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In Python using the threading module, my program will not run the 2 threads I created simultaneously. I am trying to create an instant message program using P2P, and I don't know if the problem is to do with the socket module or I am doing something wrong. Code:

import socket
import threading

class Receiver:
    def __init__(self):

        # Create socket that supports IPv4, TCP Protocol
        s = socket.socket(socket.AF_INET, socket.SOCK_STREAM)
        print "Socket created."
        # Requests for IP of host (DNS)
        dns = "localhost"
        HOST = ''
        PORT = 57492
        s.setsockopt(socket.SOL_SOCKET, socket.SO_REUSEADDR, 1)
        s.bind((HOST, PORT)) # Listens on all interfaces...
        print 'Listening on port 25565'
        s.listen(True) # Listen on the newly created socket... 
        conn, addr = s.accept()
        print 'Connected in port 25565'
        global data
        while 1:
            data = conn.recv(1024)
            print data

    def Sender(self):

        s = socket.socket(socket.AF_INET, socket.SOCK_STREAM)
        dns = "localhost"
        HOST = socket.gethostbyname(dns)
        PORT = 57492    
        # Connect to server
        s.connect((HOST, PORT))

        print "Socket connected to " + dns + " on IP " + HOST

        while 1:

            # Assign message to be sent to server to a variable
            message = raw_input("Message to be sent to server: ")

            #Send the actual message to server
        print "Message sent successfully"
    def go(self):

        th1 = threading.Thread()
        th2 = threading.Thread(target=self.Sender)

t = Receiver()
share|improve this question
what are you expecting th1 to do? You didn't give it a target so it dies immediately after you create it. – roippi Apr 7 '14 at 0:20

3 Answers 3

up vote 1 down vote accepted

There are two problems here. First, th1 is never given a method to execute, and so when you call start on it, the thread does nothing and exits immediately. The second problem is that you're doing permanent work (an infinite while loop) inside the constructor of the Receiver class. That means that the line t = Receiver() will (basically) never return, and you'll never get to call go().

Here's an example, with all the socket stuff removed, of how to start two threads in basic framework you've setup:


import threading
import time
import signal

class Communicator:
    def __init__(self):
        self.__stop = False

    def __runSender(self):
        # setup sender here
        while not self.__stop:
            # run sender loop here
            print "in sender"
        print "stopped sender"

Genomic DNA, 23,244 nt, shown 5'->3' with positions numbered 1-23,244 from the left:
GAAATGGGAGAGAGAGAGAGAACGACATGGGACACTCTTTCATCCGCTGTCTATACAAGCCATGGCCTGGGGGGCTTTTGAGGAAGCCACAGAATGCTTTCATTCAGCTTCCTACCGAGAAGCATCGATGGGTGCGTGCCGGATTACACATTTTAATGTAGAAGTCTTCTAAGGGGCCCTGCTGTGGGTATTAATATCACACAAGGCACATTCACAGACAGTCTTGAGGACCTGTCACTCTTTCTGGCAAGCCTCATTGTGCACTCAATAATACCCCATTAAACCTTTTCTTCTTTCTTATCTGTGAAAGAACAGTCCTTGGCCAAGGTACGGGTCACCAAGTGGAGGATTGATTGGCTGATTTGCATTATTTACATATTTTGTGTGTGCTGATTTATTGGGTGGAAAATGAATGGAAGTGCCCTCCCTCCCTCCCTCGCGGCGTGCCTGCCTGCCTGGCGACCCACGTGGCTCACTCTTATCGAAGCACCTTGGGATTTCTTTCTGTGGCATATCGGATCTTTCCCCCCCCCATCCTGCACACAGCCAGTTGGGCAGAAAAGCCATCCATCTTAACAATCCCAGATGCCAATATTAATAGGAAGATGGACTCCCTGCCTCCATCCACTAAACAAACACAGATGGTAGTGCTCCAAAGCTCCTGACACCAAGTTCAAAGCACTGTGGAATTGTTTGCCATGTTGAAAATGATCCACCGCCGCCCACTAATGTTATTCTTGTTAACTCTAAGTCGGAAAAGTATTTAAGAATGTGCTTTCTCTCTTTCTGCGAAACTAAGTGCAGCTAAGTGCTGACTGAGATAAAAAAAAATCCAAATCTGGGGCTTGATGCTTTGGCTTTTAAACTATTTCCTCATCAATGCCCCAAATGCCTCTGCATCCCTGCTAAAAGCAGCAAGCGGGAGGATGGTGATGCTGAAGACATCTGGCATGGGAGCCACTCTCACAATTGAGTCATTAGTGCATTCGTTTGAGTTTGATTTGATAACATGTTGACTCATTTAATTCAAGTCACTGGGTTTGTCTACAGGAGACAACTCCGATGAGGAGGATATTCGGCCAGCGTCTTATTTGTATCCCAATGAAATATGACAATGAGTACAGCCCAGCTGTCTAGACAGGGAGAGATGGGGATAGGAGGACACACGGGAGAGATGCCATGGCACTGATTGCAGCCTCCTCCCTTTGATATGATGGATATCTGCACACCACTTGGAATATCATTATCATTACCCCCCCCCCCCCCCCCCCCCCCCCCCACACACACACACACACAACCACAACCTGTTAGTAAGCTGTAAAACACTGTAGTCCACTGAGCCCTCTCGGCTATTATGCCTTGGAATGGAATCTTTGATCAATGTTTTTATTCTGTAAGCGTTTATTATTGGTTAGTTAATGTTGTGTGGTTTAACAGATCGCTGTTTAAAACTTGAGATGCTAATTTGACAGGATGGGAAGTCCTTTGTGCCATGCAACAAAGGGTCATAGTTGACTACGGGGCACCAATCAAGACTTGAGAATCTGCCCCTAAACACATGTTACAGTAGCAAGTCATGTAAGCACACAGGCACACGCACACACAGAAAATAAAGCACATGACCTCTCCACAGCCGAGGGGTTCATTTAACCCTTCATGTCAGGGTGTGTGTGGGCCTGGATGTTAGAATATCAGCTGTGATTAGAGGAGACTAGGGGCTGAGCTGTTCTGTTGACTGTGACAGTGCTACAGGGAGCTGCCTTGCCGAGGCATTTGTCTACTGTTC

def __runReceiver(self):
        # setup receiver here
        while not self.__stop:
            # run recevier loop here
            print "in receiver"
        print "stopped receiver"

    def start(self):
        senderThread = threading.Thread(target=self.__runSender)
        receiverThread = threading.Thread(target=self.__runReceiver)
    def stop(self):
        self.__stop = True

c = Communicator()

def handleKill(n, frame):

signal.signal(signal.SIGINT, handleKill)
print "Starting communication, hit CTRL-c to stop"
share|improve this answer

The Sender and go methods aren't indented and therefore not part of Receiver which means that when you define th2 there is no self.Sender.

share|improve this answer
Sorry, that was my fault. I forgot to indent the code while typing the question. I edited it, this is the real code. – spider93286 Apr 7 '14 at 0:11

These lines:

th1 = threading.Thread()
th2 = threading.Thread(target=self.Sender)

th1 has no operations to run.

Another point of concern is that you have a global variable data, and if you really plan to run this whole class multiple times, your multiple threads are probably going to clobber that variable and give you junk results. Or, were you planning to run Sender and Receiver simultaneously? The answer there with what you have is to probably pass th1 the parameter of target=self, but that seems like a terrible way to run a threaded application (a thread inside a thread?).

If the latter, you are probably better off separating Sender and Receiver into separate methods and setting up your threads to target these separate methods:

class Conversation:
    def __init__(self):

    def receiver(self):
        ...code code code...

    def sender(self):
        ...code code code...

    def go(self):

        th1 = threading.Thread(target=self.receiver)
        th2 = threading.Thread(target=self.render)

I don't know if this would completely solve your problem, but it's a start: it makes it so that th1 has something to do.

I also think you're also going to need some thread-safe way to tell your loops to end.

Lastly, keep you in mind you won't be able to safely pass data back and forth between these threads (if that's your intention) with the code as it currently stands.

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